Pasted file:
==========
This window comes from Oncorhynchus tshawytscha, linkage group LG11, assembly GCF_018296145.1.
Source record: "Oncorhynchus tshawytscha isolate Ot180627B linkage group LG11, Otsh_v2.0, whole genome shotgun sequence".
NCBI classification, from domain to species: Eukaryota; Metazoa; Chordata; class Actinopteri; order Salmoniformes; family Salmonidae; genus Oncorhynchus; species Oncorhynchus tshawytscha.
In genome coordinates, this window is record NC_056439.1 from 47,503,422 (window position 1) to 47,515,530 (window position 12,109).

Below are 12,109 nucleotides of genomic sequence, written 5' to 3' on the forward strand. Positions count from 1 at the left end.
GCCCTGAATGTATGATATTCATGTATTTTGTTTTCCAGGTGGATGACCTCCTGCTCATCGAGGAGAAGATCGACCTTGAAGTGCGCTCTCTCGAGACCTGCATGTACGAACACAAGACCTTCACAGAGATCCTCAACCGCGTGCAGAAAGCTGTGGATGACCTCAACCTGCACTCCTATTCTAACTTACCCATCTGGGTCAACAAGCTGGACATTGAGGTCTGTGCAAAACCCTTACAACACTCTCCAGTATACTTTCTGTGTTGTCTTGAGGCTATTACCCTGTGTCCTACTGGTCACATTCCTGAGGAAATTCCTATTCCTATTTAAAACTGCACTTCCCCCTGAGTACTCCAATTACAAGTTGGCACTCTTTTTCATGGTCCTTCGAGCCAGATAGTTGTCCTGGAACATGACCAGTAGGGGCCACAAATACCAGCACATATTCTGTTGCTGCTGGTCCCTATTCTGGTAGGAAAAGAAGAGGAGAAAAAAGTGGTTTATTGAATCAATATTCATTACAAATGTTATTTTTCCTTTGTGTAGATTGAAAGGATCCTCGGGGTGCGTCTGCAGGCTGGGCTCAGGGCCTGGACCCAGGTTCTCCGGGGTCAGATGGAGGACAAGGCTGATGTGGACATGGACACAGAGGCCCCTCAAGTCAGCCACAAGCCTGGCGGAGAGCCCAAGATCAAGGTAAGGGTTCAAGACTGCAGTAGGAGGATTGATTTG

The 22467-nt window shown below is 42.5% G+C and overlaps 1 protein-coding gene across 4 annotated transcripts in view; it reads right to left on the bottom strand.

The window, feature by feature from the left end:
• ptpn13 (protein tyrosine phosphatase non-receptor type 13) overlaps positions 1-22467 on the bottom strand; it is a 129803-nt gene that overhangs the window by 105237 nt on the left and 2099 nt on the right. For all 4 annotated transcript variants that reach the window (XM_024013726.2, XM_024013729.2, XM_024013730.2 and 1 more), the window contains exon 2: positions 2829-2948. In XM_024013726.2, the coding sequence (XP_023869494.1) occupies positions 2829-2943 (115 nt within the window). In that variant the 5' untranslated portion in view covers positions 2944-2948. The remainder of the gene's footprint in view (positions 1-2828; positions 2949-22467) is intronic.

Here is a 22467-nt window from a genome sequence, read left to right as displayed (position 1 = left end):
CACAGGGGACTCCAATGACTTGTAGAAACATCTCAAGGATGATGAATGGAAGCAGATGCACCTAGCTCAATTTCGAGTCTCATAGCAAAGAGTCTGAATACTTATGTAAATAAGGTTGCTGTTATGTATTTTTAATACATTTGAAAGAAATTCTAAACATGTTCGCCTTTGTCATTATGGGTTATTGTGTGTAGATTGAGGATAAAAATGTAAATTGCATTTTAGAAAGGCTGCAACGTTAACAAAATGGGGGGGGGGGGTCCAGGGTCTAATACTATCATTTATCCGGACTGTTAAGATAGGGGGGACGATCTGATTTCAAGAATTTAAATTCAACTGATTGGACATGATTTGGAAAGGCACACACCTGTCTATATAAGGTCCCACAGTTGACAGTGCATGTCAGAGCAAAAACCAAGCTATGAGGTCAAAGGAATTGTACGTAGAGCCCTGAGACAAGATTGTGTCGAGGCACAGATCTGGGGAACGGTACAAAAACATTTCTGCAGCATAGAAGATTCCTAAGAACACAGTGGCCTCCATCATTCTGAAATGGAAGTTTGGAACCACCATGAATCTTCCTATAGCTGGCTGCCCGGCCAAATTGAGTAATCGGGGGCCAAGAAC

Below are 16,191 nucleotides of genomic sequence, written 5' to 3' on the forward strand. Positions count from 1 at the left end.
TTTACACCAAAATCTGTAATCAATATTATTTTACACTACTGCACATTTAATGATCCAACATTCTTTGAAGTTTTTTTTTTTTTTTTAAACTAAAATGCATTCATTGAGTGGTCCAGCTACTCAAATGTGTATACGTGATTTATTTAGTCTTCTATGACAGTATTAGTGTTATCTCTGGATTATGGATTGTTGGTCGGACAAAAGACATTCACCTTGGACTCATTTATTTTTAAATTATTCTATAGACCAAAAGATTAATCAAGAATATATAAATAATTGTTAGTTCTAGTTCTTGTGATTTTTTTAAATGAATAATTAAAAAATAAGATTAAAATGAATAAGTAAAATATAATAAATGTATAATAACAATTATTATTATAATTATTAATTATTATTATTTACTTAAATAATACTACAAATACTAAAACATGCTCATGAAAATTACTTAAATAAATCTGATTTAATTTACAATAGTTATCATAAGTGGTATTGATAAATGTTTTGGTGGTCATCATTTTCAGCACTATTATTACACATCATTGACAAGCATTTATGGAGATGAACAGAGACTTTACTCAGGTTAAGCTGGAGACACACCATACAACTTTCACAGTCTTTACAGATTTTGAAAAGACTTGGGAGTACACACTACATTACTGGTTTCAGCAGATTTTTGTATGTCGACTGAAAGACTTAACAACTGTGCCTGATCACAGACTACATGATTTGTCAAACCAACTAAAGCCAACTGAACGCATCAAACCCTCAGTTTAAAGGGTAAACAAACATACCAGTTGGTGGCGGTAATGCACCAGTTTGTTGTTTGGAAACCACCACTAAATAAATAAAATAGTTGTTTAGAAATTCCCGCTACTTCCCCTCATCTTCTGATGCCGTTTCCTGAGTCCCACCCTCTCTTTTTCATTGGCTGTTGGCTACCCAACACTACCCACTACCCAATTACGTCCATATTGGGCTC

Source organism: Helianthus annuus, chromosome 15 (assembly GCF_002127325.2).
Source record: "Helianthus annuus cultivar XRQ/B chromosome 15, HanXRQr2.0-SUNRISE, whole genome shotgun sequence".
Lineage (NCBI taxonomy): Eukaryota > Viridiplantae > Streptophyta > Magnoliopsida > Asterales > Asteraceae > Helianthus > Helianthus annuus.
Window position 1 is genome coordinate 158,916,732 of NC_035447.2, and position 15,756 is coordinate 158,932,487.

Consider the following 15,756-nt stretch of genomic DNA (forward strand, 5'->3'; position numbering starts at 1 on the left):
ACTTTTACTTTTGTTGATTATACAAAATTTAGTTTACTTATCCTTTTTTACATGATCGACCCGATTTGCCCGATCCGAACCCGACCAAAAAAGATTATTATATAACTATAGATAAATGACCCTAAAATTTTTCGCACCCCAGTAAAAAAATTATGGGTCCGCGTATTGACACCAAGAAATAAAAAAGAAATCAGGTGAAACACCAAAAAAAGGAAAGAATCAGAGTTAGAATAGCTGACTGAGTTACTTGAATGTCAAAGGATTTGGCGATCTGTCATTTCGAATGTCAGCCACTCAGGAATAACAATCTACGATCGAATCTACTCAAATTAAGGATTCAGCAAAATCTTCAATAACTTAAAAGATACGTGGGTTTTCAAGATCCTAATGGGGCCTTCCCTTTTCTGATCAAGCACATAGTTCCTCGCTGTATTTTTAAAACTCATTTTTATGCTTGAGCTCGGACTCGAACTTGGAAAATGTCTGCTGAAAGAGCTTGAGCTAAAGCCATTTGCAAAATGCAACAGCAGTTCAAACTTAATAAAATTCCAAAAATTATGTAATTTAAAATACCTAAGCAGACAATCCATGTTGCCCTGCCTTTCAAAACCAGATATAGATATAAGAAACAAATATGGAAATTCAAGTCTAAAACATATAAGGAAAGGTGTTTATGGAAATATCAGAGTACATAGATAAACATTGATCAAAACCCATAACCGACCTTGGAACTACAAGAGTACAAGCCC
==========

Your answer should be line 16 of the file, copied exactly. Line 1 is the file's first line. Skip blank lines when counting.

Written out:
Lineage (NCBI taxonomy): Eukaryota > Viridiplantae > Streptophyta > Magnoliopsida > Asterales > Asteraceae > Helianthus > Helianthus annuus.